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August 07, 2004

Jesus, People, Get a Grip

by Ron Hogan

Last weekend, I took an hour or so out of my busy schedule to read the advance copy of Nicholson Baker's Checkpoint Knopf had passed along, and my immediate reaction was, I suspect, similar to the one many of its readers have had or will have: over this the right wing is excited? As everybody who's really read the book points out, far from advocating the assassination of George W. Bush, Baker makes it blatantly obvious early on that the guy who wants to shoot the president is a nutjob (even if, in one of the dialogue's best lighter moments, he does have the inside scoop on getting a properly cooked steak). So the advocacy issue is simply off the table, unless you're just looking to ride a wave of indignation. But other than that, is Checkpoint any good?

Well, I thought it was a little good, but not much, frankly. Timothy Noah pointed out in Slate that the "debate" in which Baker's two characters engage isn't really much of a debate, though Rake's Progress quite properly calls Noah to task for accusing Baker of engaging in "pornography." Granted, Noah's on to something when he brings up "the shameless way Checkpoint panders to its readers' crudest beliefs." As somebody who has reviewed a lot of political nonfiction over the last decade, I feel quite comfortable saying that the problem with a lot of the recent anti-Bush material is a "preaching to the choir" quality whereby, because it is assumed the reader shares the author's low opinion of W. and Dick and company, all sorts of insults get tossed around. The problem with that approach is that it undermines the potential to persuade unconvinced readers with well-thought arguments and counterproposals.

As a work of fiction, of course, Checkpoint doesn't have to live up to any sort of standards for nonfiction writing--but in a philosophical dialogue, which is what I'd consider this text, one might reasonably expect the tension to emerge out of a genuine clash of ideas out of which some synthesis emerges. Instead, we're presented with two guys who can really only be distinguished from each other by the fact that one wants to kill the president with remote-control buzzsaws and the other just hopes the Democrats will win in November. Since we know the president isn't going to die, the only tension is weakly dramatic: will the crazy guy hurt the nice guy before the nice guy can calm the crazy guy down? And when will room service turn up with lunch? That's weak, sure, and to some extent you might even call it lazy, but Noah's way off-base calling it "pornography." (His comparison to Fahrenheit 9/11 is also way off, but RP deals with that issue handily...)

Meanwhile, I can understand why Leon Wieseltier thinks Checkpoint is a "scummy little book," especially since it's clear that he really doesn't much care for Nicholson Baker--or, for that matter, political blogs, which he sees as part of a general degradation of the tone of discourse. I can even sympathize with his stance that the last thing American liberalism needs is to sink into the kind of demagoguery that he claims Baker's crazy guy represents. But, and this is crucial, I don't think that's really what Baker's crazy guy does, except to the extent that Baker's more conservative attackers try to claim he does. After all, the crazy guy isn't held up as the "good liberal," and while he is anti-Bush and protested the invasion of Iraq, he's just as vehemently anti-abortion...which, interestingly enough, seems to make the nice guy squirm just as much as the idea of shooting the president. Actually, my main problem with the Wieseltier "review" is that I'd really have liked to hear more about the book, rather than an extended op-ed about what's wrong with liberal demagoguery, but, hey, this is the price I pay for insisting the NYTBR should be a place to discuss how today's hot-button issues play out in today's books, right?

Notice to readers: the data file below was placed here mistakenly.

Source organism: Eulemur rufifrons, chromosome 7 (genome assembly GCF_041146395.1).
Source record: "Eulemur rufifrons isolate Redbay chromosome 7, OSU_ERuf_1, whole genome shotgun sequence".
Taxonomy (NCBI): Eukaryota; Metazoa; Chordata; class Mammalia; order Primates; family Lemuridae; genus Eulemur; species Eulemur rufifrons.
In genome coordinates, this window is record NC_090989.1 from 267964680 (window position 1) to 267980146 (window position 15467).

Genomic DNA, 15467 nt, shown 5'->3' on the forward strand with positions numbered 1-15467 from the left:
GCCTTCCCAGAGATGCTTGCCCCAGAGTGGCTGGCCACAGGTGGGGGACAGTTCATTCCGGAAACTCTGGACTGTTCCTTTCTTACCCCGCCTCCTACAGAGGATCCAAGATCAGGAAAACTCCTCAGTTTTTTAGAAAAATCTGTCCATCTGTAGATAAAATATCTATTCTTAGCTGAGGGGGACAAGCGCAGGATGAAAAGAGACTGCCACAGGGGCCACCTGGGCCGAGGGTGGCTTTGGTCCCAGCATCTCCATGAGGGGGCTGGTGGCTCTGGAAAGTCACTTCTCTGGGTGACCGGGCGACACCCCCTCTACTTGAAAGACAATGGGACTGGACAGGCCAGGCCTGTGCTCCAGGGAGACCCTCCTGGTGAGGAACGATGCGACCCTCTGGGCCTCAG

As attacks on the Bush administration go, Checkpoint is hampered by its fictional elements, and as far as the fiction goes, well, it doesn't go very far at all. Obviously, Baker wanted to get this out there ASAP, while it still had some degree of relevance. But it's not worth the $15.95 cover price, and by the time it comes out in paperback, one way or another it's not going to be relevant. I'm sure Knopf isn't going to lose much, if anything, by tossing this out to the bookstores, but frankly I would've told Baker to get a web site, slap a PDF file of his manuscript on it, and distribute the whole thing for free under a Creative Commons license. He'd get what he wants--the widespread dissemination of his musings--without gouging readers on one of his weaker efforts.

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